The Invisible killer or visceral fat is scary because it isn’t visible. There are so many people walking around that don’t know they have dangerously high levels of visceral fat.

Before we proceed, let’s differentiate between the two types of fat present in our bodies.

Subcutaneous fat is that fat that just sits under your skin. It’s easy to feel it, just gently pinch your waist. That’s subcutaneous fat.

The other (visceral) fat sits behind the abdominal wall in the abdominal cavity. Visceral fat will accumulate around the organs – your lungs, heart, pancreas, liver and intestines. The more visceral fat you have, the less space your vital organs have to perform their essential tasks.

This poses serious threats to one’s health:

1. Raises blood pressure which leads to heart attacks.

2. Secretes a hormone that causes inflammation in the body which leads to arthritis and cancer.

3. Interferes with the liver and leads to insulin resistance which is the beginning to Type II diabetes.

4. Linked to Alzheimer’s and dementia

What are the main causes of visceral fat accumulation:

1. Age. The older we get, the more susceptible we are to accumulating visceral fat.

2. Poor diet. Being too reliant on processed foods is a major contributor to visceral fat.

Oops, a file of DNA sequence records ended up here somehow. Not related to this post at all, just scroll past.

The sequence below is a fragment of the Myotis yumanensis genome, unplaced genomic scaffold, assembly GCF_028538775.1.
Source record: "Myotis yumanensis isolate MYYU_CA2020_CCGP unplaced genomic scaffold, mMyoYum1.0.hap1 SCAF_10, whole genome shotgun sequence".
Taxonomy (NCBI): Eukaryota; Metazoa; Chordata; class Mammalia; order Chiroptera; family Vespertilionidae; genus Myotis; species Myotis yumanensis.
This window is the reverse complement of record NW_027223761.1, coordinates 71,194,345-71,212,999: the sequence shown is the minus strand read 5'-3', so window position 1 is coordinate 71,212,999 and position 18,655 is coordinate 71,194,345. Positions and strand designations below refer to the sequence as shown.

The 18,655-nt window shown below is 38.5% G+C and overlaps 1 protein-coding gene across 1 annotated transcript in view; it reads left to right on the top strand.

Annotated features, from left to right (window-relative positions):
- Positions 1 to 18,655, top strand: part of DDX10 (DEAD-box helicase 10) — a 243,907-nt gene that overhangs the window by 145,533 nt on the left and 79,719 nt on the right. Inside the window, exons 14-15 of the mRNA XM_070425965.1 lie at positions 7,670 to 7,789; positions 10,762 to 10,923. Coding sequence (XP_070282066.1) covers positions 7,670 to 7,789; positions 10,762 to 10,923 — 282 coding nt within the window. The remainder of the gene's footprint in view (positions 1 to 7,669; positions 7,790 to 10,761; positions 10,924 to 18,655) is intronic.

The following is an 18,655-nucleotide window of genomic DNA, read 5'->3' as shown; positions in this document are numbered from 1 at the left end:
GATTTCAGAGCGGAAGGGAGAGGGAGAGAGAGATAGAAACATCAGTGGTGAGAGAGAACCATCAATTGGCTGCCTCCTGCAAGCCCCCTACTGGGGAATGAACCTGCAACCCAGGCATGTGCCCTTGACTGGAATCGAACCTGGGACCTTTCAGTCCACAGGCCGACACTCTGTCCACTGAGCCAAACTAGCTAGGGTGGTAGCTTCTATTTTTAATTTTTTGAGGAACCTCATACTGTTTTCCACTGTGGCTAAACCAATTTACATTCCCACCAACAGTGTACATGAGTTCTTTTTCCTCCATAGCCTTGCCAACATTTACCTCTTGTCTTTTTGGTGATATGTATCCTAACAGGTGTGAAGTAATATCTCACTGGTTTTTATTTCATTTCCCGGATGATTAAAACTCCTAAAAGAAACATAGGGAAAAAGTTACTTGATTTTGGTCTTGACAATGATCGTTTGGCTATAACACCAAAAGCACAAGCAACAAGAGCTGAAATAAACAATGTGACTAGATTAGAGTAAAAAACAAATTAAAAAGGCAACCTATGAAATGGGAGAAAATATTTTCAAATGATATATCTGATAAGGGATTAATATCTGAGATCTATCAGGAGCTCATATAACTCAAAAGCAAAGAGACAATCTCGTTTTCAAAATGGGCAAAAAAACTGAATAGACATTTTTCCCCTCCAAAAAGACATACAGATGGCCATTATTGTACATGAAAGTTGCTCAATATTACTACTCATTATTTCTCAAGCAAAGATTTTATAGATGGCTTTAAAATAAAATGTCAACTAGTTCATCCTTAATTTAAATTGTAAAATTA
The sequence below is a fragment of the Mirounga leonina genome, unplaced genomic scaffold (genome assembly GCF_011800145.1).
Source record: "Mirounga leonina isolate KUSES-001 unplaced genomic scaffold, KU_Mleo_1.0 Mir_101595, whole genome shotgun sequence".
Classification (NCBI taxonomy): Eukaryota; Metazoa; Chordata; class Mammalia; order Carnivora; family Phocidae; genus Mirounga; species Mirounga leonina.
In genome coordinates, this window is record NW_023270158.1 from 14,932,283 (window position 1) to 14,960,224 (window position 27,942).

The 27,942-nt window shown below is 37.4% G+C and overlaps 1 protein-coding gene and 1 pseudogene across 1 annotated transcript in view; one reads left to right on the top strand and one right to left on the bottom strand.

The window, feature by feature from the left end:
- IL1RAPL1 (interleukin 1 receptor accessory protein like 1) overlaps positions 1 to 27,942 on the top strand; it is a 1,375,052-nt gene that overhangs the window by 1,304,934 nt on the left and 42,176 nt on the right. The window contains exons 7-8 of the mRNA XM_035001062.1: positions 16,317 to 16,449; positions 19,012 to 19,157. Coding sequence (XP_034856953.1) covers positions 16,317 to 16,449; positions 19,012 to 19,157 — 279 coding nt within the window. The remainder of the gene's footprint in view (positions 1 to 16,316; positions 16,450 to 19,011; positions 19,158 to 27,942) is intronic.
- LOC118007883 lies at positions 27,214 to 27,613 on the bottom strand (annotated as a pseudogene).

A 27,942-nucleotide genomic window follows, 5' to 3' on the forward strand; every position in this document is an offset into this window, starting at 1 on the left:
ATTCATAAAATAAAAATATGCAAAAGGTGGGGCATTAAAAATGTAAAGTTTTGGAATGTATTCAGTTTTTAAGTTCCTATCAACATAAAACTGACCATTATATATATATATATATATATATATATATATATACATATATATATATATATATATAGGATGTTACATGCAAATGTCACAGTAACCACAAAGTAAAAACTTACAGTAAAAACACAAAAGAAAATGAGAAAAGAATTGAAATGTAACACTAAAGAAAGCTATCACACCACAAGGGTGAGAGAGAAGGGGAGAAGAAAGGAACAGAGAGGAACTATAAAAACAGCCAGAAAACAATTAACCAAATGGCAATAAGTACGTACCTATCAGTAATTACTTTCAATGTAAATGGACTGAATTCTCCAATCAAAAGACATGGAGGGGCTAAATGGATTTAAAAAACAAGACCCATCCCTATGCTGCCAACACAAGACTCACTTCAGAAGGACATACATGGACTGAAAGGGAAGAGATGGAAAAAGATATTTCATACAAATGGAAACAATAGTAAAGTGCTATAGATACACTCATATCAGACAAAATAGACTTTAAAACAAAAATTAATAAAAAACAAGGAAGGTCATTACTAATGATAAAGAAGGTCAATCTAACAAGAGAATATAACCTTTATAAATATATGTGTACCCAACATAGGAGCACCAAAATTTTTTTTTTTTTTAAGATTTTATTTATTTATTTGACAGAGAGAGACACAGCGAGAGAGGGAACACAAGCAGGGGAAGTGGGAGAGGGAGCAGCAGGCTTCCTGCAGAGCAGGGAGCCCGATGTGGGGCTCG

3. Alcohol. Excess alcohol consumption – think beer belly.

4. Exercise. Excess intake of calories without exercise or a means to burn it off will inevitable leady to accumulation of visceral fat.

5. Stress. Not well known is that stress triggers a hormone that aids the build-up of visceral fat.

6. Not enough sleep.

7. Post menopausal women.

First observation you can make is that if you have a large midsection, then the chances are you are probably carrying excess visceral fat.

Another, easy to-do-test, is to check your BMI or Body Mass Index. Click here to use our BMI calculator.

If you require further assistance, please book an initial assessment at your nearest Motivation clinic where we will:

–  Complete a full Body Composition Analysis, where we measure your fat, water and muscle percentages, your visceral fat percentage and your metabolic age.

– Assess your measurements, calculate your Body Mass Index (BMI), check your heart rate and blood pressure.

– Examine your current daily eating habits and lifestyle and discuss where you need to make changes.

– This consultation will help to identify what type of plan best suits your needs based on your own personal and unique requirements.

 

 

Blog Post by Michael O'Brien